Tuesday, March 31, 2015

Trinity, Tawheed, and the Unity and Diversity of God

I'm reblogging this article from Answering Muslims. It's a really good presuppositional kind of approach to dealing with the issue of the Trinity with Muslims.

Trinity, Tawheed, and the Unity and Diversity of God

Explaining the Trinity is a matter of explaining the unity and diversity of God. Typically, when Christians and Muslims talk about the Trinity, the Christian seeks to explain this unity and diversity, while the Muslim is critical, stressing that the unity and oneness of God makes diversity impossible.
However, the doctrine of the Trinity is not the only doctrine of God’s unity and diversity. Consider Genesis chapter 1: Here we see unity, there is only one God, but we also see diversity as this one God sends his Spirit, acts through this word, and has many attributes that he expresses in a variety of ways. In Christian theology this aspect of God’s unity of being, and diversity of attributes, is examined in the doctrine of God’s simplicity. However, this is not only an issue for Christianity, every religion has some understanding of the unity and diversity of God - including Islam.
In Islam the question is, how do the many distinct attributes of God coexist in the unity of God’s essence and maintain his oneness. Islam maintains that each of God’s attributes (his power, knowledge, speech, life, will, sight, hearing, breath, etc.) are a distinct attribute yet all of them share fully in the one divine essence. However, the doctrine of Tawheed, with it focus on the oneness and singularity of Allah, is unable to explain this diversity as the following quote shows.
The Ash`aris maintain that the attributes of God are not the essence [dhat] nor are they other than His essence. If it is said that the attributes are the very essence of God (as the Mu`tazilah and philosophers claim), then it means that the essence of God is without attributes since they would be one and the same as the essence (whereas the attributes and essence are understood to be two different things). However, it is also problematic to say that the attributes of God are totally other than His essence, since it would mean that the attributes may exist separately and die away - whereas this is certainly not the case given that his attributes are eternal. The reality is that there is a special connection between His essence and attributes. His attributes exist in His essence, are eternal in His eternalness, and everlasting with His everlastingness. They have always been with Him and will be that way for eternity. (Muhammad Salih Farfur, The Beneficial Message & The Definitive Proof in the Study of Theology, (Trans: Wesam Charkawi) 2010, p. 119)
Therefore Islam solves the problem of God’s unity of essence and diversity of attributes by saying there is a special connection between them. However, saying a special connection is not an explanation; it is just acknowledging that both unity and diversity are true and there must be some connection between them. Therefore, if Muslims do not accept the Christian explanation of the unity and diversity of the Trinity they still must acknowledge that in Islam Allah does have a unity and diversity, and they need to provide an explanation for this.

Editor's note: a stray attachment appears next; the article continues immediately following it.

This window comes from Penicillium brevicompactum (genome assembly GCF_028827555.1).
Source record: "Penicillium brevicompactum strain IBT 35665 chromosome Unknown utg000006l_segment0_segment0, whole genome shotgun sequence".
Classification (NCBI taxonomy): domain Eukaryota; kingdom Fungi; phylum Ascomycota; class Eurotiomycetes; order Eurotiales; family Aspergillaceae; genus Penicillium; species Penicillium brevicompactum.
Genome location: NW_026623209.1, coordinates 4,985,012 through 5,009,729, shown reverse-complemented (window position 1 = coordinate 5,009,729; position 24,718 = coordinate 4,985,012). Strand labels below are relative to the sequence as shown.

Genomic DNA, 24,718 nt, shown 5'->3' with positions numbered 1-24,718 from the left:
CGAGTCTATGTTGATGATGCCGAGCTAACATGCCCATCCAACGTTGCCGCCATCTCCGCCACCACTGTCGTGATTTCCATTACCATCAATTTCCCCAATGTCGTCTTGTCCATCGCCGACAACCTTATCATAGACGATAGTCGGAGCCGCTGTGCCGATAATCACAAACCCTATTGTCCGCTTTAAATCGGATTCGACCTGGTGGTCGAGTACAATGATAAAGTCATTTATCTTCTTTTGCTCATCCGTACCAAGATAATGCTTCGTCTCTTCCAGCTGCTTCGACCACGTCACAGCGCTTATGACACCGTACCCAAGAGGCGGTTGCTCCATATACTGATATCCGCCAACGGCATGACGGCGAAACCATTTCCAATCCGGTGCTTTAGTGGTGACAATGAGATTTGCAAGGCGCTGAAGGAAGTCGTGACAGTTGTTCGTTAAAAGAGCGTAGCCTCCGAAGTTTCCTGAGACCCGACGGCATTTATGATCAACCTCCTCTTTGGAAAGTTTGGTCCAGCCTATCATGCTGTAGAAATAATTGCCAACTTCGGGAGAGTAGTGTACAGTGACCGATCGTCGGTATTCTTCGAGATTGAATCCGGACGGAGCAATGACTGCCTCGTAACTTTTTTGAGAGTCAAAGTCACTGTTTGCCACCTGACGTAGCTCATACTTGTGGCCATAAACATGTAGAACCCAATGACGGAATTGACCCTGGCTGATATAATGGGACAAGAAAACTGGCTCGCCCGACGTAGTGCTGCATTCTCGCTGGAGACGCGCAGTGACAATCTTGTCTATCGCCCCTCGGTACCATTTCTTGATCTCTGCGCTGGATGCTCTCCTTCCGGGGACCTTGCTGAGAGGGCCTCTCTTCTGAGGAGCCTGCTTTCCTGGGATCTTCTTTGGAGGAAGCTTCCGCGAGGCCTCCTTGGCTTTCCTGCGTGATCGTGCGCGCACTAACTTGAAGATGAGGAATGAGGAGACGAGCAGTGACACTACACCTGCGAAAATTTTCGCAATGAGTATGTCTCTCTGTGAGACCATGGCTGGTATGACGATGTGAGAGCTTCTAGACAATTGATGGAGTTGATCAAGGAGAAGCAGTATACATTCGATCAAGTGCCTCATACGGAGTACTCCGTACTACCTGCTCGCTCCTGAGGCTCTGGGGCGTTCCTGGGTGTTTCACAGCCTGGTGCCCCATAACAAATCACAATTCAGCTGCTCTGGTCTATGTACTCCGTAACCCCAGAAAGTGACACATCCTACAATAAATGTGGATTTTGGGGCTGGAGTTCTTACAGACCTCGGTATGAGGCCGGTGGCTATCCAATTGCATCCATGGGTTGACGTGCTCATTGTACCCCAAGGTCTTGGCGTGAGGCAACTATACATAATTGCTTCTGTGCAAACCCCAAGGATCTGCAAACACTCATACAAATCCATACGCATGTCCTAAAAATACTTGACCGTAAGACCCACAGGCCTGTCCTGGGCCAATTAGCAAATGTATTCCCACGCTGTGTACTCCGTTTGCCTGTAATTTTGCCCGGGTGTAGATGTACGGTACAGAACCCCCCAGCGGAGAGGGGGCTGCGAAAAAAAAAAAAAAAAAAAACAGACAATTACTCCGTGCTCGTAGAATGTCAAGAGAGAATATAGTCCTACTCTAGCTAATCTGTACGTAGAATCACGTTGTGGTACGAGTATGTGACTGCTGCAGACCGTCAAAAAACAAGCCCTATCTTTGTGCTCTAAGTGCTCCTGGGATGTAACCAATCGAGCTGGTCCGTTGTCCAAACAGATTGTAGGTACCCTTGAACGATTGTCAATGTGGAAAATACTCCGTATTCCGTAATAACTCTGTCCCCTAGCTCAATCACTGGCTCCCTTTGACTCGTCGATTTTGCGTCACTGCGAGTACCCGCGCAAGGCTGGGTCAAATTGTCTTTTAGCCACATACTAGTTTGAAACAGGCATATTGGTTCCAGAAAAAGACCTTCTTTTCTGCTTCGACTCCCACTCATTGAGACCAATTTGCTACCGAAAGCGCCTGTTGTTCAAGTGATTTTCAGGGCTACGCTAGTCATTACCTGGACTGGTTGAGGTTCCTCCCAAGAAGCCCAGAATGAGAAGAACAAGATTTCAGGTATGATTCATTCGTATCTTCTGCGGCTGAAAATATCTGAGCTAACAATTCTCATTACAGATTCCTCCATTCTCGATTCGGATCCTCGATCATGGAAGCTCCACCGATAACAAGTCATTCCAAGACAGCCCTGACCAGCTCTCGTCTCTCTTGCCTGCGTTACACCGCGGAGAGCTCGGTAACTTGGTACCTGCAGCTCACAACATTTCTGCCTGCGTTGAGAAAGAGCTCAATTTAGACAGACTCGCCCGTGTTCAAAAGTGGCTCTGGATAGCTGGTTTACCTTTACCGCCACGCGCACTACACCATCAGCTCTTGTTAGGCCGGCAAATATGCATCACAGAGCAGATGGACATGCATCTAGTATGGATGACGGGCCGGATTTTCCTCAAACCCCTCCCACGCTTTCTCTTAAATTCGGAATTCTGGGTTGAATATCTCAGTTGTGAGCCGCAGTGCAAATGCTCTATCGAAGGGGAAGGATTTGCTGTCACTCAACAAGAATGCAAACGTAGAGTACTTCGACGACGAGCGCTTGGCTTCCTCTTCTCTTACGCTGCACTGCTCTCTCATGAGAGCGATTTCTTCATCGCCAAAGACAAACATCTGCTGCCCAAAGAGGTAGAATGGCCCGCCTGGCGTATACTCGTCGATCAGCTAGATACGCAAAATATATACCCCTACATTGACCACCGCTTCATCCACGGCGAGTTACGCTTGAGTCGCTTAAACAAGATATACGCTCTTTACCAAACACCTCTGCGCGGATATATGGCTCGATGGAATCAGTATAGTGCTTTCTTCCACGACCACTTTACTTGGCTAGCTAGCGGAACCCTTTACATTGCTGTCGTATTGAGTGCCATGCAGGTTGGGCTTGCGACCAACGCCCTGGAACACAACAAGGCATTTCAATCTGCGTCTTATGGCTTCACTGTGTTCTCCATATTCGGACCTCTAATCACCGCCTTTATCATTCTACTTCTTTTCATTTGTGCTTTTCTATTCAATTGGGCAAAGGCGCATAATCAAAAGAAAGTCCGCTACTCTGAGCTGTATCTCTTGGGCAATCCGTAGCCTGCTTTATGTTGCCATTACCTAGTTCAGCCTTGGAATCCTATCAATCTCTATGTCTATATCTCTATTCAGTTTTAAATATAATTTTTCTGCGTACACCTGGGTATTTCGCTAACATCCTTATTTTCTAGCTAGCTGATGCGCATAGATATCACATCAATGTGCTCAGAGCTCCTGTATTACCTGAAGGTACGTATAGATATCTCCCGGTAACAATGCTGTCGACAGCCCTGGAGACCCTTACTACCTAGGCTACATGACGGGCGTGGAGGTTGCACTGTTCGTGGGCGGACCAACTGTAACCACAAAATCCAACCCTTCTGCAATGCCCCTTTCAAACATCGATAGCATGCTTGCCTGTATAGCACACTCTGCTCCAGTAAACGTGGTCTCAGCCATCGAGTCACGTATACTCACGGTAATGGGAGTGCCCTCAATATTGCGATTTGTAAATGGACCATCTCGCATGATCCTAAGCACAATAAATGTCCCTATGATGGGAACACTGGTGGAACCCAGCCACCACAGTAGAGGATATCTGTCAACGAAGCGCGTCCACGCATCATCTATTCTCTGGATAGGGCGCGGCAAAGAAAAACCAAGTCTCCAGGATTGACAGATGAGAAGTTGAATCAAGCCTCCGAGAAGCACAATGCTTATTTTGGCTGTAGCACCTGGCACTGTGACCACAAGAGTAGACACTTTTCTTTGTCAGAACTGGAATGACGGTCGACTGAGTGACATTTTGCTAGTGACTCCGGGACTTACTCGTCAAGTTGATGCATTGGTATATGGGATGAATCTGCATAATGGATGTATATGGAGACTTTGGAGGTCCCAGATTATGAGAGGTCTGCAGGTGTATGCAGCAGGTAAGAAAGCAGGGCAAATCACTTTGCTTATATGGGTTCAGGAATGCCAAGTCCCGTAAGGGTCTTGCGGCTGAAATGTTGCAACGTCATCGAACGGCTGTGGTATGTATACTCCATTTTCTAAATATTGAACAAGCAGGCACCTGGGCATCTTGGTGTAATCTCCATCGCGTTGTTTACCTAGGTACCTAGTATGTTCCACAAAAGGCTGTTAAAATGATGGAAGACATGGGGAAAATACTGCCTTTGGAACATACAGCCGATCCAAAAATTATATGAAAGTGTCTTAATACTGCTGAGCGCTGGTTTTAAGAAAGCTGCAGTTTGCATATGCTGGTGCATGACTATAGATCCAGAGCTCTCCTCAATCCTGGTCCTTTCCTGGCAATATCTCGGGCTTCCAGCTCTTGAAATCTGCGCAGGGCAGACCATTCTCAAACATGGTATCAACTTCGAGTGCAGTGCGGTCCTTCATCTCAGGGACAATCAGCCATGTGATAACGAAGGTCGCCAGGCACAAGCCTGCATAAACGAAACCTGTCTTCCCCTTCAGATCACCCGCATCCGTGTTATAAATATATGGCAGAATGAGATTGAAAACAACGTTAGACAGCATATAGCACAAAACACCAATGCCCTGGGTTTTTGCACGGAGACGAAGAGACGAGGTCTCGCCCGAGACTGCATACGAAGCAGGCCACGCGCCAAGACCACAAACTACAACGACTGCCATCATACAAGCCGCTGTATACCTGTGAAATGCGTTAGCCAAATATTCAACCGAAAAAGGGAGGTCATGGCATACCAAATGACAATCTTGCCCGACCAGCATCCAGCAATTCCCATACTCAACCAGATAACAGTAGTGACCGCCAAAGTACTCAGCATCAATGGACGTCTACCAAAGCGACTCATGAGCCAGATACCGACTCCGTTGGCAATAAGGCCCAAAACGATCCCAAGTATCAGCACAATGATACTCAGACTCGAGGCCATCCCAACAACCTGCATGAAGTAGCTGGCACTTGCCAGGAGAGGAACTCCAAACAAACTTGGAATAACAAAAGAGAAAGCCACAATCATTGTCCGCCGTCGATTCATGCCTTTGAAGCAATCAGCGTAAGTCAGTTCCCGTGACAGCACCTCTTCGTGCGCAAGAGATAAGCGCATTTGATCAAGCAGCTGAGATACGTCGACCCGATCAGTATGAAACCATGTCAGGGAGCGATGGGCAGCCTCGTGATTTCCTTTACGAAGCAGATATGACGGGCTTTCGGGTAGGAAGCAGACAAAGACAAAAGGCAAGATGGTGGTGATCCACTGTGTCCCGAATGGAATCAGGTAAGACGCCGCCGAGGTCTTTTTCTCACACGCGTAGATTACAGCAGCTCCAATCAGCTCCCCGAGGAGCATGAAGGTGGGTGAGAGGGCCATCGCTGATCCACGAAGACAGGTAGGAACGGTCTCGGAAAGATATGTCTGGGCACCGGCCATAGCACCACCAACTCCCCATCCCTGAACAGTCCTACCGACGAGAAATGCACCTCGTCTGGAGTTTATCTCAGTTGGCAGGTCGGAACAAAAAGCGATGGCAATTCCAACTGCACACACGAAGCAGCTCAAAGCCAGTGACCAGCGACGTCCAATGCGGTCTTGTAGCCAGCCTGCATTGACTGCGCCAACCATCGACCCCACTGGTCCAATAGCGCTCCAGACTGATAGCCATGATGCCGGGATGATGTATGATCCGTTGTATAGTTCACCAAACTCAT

Therefore, if a Muslim asks you to explain the Trinity do not start with the Trinity, instead, first establish that God, even in Islam, has both unity and diversity. Do not let a Muslim fool you by focussing only on the unity of God. Then after this, consider the Father, Son, and Spirit.
You can do this by asking how each of Allah’s many distinct attributes can all share fully in the divine essence and maintain the oneness of God?

Or, did Allah create the Qur’an? The orthodox Muslim answer is no, Allah’s word is one of his essential attributes. Therefore, there are at least two eternals, which means Allah’s unity is diverse.

Or, did Allah create his Spirit? The answer may vary from yes, no, and I don’t know. The Holy Spirit in the Qur’an is Allah’s breath through whom he gave Adam life (Q. 15:29). Allah sends his Spirit with revelation (Q. 16:102), and the Spirit comes as a man to Mary (Q. 19:17). Again, this shows a diversity in Allah that Muslims must explain.

Or, Jesus creates a living being (Q. 3:49) in exactly the same way that Allah does (Q. 38:71-75). How can Jesus share in this unique God defining attribute and maintain the unity of God?

Islamic theology believes in a unity and diversity of God, therefore, Christians must not be fooled when Muslims try to discredit the Trinity by saying the oneness of God makes any diversity impossible.

Muslims may have an explanation for their concept of God's unity and diversity, fine, so too do Christians.


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